November 1964, two weeks at #1 on the Hot 100 the weeks of February 6-13, 1965 It was produced by Phil Spector and is cited by some music critics as the ultimate expression and illustration of his Wall of Sound recording technique.

November 1968, #1 on the Hot 100 for 2 weeks starting February 1, 1969 It spent 16 weeks on the U.S. charts, reaching number one in the United States (in February 1969) and four other countries. The single has sold 5 million copies, making it Tommy James and the Shondells' best-selling song. It has been covered by many artists including Joan Jett, Cher (as a duet with her son) and Prince. In 2006, Pitchfork Media named it the 57th best song of the 1960s.

May 1964, #1 on the Hot 100 for the weeks July 4-11, 1964 The single became the Beach Boys' first chart-topping hit in the U.S., as well as one of America's biggest hits since the British Invasion and the beginning of an unofficial rivalry between Wilson and the Beatles. The single also topped the Canadian charts and reached the top ten in the UK, New Zealand, and Sweden. In 2017, "I Get Around" was inducted into the Grammy Hall of Fame.

August 1965, #1 on the Hot 100 for 4 weeks in October 1965 Paul McCartney's vocal and acoustic guitar, together with a string quartet, essentially made for the first solo performance of the band. It remains popular today and, with more than 2,200 cover versions, is one of the most covered songs in the history of recorded music.

July 1962, #3 on the Hot 100 Described as "one of the most popular instrumental rock and soul songs ever" and as one of "the most popular R&B instrumentals of its era", the tune is a twelve-bar blues with a rippling Hammond M3 organ line by Booker T. Jones that he wrote when he was 17, although the actual recording was largely improvised in the studio.

May 1967, #4 for 4 consecutive weeks in the Hot 100 starting July 1967 McKenzie's version has been called "the unofficial anthem of the counterculture movement of the 1960s, including the Hippie, Anti-Vietnam War and Flower power movements."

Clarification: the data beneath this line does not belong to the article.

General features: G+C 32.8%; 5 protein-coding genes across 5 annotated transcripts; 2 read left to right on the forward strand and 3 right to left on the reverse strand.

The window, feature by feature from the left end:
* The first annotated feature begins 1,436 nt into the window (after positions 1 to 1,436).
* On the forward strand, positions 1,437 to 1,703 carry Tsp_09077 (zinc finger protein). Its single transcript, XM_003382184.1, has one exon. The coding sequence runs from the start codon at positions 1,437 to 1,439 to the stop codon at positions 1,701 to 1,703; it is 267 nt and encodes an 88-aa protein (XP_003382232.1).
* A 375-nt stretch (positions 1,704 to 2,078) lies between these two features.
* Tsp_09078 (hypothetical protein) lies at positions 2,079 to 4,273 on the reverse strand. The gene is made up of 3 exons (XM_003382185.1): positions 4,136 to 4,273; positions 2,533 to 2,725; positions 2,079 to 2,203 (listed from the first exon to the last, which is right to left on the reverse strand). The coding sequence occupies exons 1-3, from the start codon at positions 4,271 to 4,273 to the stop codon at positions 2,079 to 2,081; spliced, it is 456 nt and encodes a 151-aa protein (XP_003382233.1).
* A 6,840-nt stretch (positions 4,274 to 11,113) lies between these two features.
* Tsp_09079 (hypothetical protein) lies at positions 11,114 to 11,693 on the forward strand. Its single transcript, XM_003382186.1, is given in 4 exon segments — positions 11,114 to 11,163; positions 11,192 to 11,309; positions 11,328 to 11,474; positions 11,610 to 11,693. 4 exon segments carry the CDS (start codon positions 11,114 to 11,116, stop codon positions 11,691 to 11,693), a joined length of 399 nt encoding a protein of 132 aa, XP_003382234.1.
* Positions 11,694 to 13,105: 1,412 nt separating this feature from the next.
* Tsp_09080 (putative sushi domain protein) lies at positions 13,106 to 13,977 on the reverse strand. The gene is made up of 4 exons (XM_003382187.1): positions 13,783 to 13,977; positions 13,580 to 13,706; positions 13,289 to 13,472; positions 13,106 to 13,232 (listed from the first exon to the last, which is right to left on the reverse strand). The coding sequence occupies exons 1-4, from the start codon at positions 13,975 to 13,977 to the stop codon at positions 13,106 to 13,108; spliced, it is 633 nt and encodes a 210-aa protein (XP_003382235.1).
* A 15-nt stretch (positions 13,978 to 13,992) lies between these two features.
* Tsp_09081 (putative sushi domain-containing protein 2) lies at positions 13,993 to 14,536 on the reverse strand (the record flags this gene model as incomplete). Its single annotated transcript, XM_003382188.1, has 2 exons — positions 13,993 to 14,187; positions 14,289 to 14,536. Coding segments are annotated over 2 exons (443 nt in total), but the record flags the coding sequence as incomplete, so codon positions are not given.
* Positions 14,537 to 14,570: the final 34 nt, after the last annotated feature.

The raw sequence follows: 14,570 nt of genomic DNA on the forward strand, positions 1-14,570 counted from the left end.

Reached #2 on the Hot 100 in October 1968 The singer's opening proclamation "I am the God of Hellfire" became a lasting catchphrase; the audio effect on the intro is a mixture of artificial reverb and "recording in the toilet, which gave a chamber-type sound". The song ends with the sound of a wind from Hell along with one of Brown's trademark banshee screams.

October 1968, #68 on the Hot 100 Dec. 1968 - #1 UK Nov. 6-12, 1968 After recording the song, Cocker and record producer Denny Cordell brought it to Paul McCartney, who later said of the recording, "it was just mind blowing, totally turned the song into a soul anthem and I was forever grateful for him for doing that."

June 1964, #5 on the Hot 100 Music critic Tom Ewing, writing for Freaky Trigger, commented that the song "invents" post-punk, "which is to say, when I listen to the instrumental break on this record, bright guitar and sharp keyboard slicing tuneless chunks out of each other, it’s not 1964 I’m hearing."

June 1969, peaked at #2 on the Hot 100 for three consecutive weeks from July 26 to August 9 At the time of the song's release there were several popular types of high quality blue-colored LSD tablets in circulation—some listeners generally assumed James was referring to "acid". In 1979, music writer Dave Marsh described it as "a transparent allegory about James' involvement with amphetamines."

December 1963, Peaked at #2 for 3 consecutive weeks on the Hot 100 beginning February 1, 1964 The song was Gore's second most successful recording and her last top-ten single. Gore herself considered it to be her signature song claiming “I just can’t find anything stronger to be honest with you, it’s a song that just grows every time you do it.”